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The "impossible task" of eCommerce logistics: how to get it right

eCommerce logistics guide for online merchants

From your customers’ point of view, it’s like magic: click “buy,” and a few days later, items will appear on their doorsteps.

But like any eCommerce merchant, you know the truth. Behind the curtain, a new order triggers a complex series of operations, involving multiple locations, parties, and tools that need to work just right for deliveries to make it out on time.

This sequence describes the world of eCommerce logistics. Sometimes, getting logistics right can feel as challenging as one of Houdini’s escapes. But with a strategic approach, lots of testing, and the right partners and systems in place, you can bring the magic to life for your online customers.

Need a way to keep all of your ducks in a row? Manage everything from your website to your operations in one place with Wix eCommerce.

What is eCommerce logistics?

Ecommerce logistics spans everything that happens from the moment your customers click “buy” to the moment they receive their orders—plus when buyers decide to return their items.

Below are five major components of the eCommerce logistics web, each of which has its own unique tasks and challenges.

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Ecommerce warehousing

Ecommerce warehousing involves receiving shipments from your manufacturers and storing them in a safe space until they’re sold online. To maintain proper warehouse management, you’ll need to install the right hardware and software, train staff, establish the right workflows, maintain good relationships with carriers, and keep your warehouse floor organized (among many other things).

Order fulfillment

Order fulfillment kicks into motion when a customer purchases your product. Whether you’re sending orders straight to your customer’s doorsteps or enabling in-store pickup, you’ll need a synchronized way to route orders and track their statuses. Beyond this, there are various factors to keep in mind regarding eCommerce product packaging, labeling items for last-mile delivery, and keeping customers informed.

Inventory management

Inventory management refers to managing and tracking stock levels, with the goal of having the right products in the right place at the right time. It requires proper demand forecasting—which gets trickier with every new sales channel, audience, and product you add—so that you don’t oversell or undersell. Sellers today also have the added pressure of displaying in-stock statuses directly on their site for customers to see, so you’ll need a system for accurately tracking inventory across all of your channels (including physical locations).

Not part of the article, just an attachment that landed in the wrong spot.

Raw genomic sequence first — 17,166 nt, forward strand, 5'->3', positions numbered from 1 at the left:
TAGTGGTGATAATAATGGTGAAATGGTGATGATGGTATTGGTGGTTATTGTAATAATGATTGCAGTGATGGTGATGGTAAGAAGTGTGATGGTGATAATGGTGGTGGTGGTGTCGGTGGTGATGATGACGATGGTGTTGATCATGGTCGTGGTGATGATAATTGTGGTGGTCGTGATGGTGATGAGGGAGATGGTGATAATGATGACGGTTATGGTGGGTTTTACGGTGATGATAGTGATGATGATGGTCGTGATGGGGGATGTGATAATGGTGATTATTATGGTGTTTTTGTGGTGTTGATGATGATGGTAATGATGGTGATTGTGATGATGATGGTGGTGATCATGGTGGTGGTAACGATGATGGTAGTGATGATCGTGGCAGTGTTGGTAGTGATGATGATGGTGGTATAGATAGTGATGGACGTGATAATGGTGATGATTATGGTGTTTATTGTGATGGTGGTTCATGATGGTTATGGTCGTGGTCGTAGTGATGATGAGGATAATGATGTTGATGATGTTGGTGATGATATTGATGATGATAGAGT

Reverse logistics

Nearly one in five eCommerce orders are returned. And while there are steps you can take to reduce returns, returns are a natural component of eCommerce. Reverse logistics entails setting up a process for receiving, reselling, and/or disposing of returned merchandise in order to recoup revenue while maintaining a high level of customer service.

Cross-border logistics

Selling internationally can be a big business opportunity—but also entails accommodating customs regulations and adjusting shipping fees to reflect tariffs and carrier costs. If you manage an international eCommerce strategy, consider working with a 3PL that specializes in cross-border logistics and guide you through it.

Ecommerce logistics vs. brick-and-mortar logistics

The challenge with eCommerce logistics is that it’s far more complex than brick-and-mortar logistics. There are several key reasons for this:

  • Destination - Instead of delivering a truckload or pallet of items to a few retail locations, you’re responsible for coordinating the delivery of multiple (smaller) parcels to billions of potential addresses worldwide

  • Multi-item orders - Many online orders include multiple items, which all need to be sourced and delivered on time, whereas in traditional retail, buyers pick from what’s already on the shelf

  • Unpredictability - Unlike in traditional retail, where shipments and demand is easier to predict based on the location and hours of the store (among other factors), eCommerce never sleeps—and demand is often fluctuating

  • Speed - More than 90% of online shoppers expect delivery in three days or less, and 30% expect same-day delivery.

  • Free shipping - Despite having higher expectations for speed and service, 66% of shoppers expect free shipping for all online orders.

  • Free returns - Free returns is an important consideration when shopping online, second only to free delivery and outranking shipping speed, according to a PowerReviews survey.